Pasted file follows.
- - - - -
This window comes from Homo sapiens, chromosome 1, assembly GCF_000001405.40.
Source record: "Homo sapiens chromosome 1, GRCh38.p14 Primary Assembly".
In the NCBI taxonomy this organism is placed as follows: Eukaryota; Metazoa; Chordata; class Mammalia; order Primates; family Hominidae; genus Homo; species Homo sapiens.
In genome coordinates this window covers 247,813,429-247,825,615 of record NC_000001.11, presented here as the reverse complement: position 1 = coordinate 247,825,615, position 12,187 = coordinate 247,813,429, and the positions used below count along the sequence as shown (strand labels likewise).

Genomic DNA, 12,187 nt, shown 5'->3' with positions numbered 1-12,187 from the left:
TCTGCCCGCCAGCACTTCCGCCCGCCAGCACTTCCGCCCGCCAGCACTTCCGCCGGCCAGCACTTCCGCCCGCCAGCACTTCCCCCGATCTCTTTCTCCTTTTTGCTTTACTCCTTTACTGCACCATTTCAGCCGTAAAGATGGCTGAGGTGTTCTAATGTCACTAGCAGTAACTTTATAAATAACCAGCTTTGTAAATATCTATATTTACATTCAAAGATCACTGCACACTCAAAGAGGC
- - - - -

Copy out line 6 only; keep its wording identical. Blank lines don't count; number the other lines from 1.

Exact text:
TCTGCCCGCCAGCACTTCCGCCCGCCAGCACTTCCGCCCGCCAGCACTTCCGCCGGCCAGCACTTCCGCCCGCCAGCACTTCCCCCGATCTCTTTCTCCTTTTTGCTTTACTCCTTTACTGCACCATTTCAGCCGTAAAGATGGCTGAGGTGTTCTAATGTCACTAGCAGTAACTTTATAAATAACCAGCTTTGTAAATATCTATATTTACATTCAAAGATCACTGCACACTCAAAGAGGC